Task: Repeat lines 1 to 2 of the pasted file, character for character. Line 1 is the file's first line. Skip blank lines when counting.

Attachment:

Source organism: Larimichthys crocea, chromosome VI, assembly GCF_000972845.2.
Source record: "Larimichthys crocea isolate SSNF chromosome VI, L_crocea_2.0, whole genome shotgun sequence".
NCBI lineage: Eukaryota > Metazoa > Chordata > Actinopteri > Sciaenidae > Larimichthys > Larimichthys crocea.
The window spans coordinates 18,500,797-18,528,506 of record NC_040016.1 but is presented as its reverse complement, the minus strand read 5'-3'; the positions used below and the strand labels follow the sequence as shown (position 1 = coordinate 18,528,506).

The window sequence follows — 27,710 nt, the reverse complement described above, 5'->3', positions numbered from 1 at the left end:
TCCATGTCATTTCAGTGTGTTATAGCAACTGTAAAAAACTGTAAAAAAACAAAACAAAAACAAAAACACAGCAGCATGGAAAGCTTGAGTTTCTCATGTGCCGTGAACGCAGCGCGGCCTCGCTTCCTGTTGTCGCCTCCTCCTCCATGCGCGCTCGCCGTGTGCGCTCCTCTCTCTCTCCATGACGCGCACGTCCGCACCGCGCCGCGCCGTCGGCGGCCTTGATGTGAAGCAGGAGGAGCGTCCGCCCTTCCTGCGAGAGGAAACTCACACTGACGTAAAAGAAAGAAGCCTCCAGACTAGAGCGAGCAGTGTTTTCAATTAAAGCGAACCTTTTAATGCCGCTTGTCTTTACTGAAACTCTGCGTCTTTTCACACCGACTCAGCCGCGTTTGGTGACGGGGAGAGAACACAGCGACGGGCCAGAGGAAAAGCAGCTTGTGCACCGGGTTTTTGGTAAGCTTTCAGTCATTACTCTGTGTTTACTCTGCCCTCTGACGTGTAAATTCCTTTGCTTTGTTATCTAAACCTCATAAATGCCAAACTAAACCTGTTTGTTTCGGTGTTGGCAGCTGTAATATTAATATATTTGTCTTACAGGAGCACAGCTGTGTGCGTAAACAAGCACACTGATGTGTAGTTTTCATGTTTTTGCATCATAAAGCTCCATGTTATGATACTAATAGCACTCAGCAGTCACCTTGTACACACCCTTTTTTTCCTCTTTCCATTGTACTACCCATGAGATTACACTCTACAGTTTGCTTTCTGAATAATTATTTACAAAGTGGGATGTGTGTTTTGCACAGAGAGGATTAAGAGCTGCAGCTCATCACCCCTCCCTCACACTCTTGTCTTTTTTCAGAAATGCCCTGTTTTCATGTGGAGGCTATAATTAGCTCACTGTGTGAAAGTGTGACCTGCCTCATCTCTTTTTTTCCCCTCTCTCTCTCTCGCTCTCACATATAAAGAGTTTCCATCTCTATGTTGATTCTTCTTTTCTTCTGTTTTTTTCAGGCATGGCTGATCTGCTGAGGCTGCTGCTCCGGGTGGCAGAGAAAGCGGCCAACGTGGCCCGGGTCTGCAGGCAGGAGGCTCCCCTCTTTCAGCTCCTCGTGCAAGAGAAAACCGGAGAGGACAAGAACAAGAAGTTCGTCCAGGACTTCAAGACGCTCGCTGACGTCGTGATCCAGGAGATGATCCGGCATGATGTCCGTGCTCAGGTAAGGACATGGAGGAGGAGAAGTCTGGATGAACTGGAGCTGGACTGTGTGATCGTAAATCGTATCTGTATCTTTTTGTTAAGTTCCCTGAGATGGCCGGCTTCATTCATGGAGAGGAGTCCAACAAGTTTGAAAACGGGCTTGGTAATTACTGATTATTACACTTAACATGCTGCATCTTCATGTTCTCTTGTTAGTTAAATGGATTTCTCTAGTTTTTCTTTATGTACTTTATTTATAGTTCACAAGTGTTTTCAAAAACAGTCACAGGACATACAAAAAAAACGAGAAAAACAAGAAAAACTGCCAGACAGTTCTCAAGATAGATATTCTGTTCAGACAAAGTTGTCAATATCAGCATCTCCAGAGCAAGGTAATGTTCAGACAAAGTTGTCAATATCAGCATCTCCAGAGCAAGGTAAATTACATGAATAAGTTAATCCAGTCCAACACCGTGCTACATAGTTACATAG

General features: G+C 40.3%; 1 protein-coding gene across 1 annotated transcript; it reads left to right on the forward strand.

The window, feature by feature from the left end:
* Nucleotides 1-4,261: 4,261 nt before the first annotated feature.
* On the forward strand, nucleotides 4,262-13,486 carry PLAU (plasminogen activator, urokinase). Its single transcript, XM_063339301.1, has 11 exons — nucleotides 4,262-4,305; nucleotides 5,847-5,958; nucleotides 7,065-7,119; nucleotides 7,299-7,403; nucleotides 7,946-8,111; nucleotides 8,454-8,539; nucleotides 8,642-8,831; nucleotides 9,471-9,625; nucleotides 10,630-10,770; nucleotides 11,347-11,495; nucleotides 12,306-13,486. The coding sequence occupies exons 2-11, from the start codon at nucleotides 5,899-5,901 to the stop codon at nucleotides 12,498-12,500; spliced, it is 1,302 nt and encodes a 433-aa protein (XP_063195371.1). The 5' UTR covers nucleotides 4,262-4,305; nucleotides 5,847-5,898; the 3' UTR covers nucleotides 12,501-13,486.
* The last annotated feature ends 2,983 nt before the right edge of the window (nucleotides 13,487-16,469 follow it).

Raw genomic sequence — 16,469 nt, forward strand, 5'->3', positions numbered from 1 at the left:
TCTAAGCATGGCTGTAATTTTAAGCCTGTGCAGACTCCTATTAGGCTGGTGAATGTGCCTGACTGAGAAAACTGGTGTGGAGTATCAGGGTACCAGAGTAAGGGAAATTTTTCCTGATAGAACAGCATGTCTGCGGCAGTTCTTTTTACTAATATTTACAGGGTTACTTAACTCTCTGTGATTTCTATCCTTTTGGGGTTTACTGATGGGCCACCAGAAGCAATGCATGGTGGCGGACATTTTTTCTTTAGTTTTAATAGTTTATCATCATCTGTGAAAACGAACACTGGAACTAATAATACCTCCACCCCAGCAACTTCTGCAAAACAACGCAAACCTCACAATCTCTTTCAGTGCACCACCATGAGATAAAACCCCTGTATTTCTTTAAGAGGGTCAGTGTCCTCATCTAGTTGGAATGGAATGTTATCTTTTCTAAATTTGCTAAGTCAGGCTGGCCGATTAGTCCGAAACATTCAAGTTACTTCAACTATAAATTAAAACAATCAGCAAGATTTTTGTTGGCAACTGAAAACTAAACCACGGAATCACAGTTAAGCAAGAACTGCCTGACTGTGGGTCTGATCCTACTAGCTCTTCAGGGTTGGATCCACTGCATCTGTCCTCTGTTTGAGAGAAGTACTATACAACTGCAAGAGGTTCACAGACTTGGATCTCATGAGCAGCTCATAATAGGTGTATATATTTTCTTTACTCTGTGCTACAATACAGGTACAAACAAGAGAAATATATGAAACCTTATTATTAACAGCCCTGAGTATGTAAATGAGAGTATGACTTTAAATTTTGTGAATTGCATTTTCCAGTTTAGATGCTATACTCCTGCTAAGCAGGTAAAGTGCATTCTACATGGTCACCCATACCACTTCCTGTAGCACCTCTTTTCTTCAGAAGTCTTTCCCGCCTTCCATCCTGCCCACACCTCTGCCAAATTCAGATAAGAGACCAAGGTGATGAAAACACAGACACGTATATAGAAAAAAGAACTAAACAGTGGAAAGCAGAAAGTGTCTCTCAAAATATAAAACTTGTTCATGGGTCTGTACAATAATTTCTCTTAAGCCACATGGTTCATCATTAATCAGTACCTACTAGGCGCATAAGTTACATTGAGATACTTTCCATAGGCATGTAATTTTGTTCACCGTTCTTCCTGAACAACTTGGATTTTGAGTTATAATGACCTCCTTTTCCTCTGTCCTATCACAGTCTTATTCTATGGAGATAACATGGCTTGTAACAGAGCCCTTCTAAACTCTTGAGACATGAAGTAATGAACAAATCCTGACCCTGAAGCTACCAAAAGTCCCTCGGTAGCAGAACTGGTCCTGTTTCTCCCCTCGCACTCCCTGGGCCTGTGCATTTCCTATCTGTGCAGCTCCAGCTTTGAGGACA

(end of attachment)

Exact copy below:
Source organism: Larimichthys crocea, chromosome VI, assembly GCF_000972845.2.
Source record: "Larimichthys crocea isolate SSNF chromosome VI, L_crocea_2.0, whole genome shotgun sequence".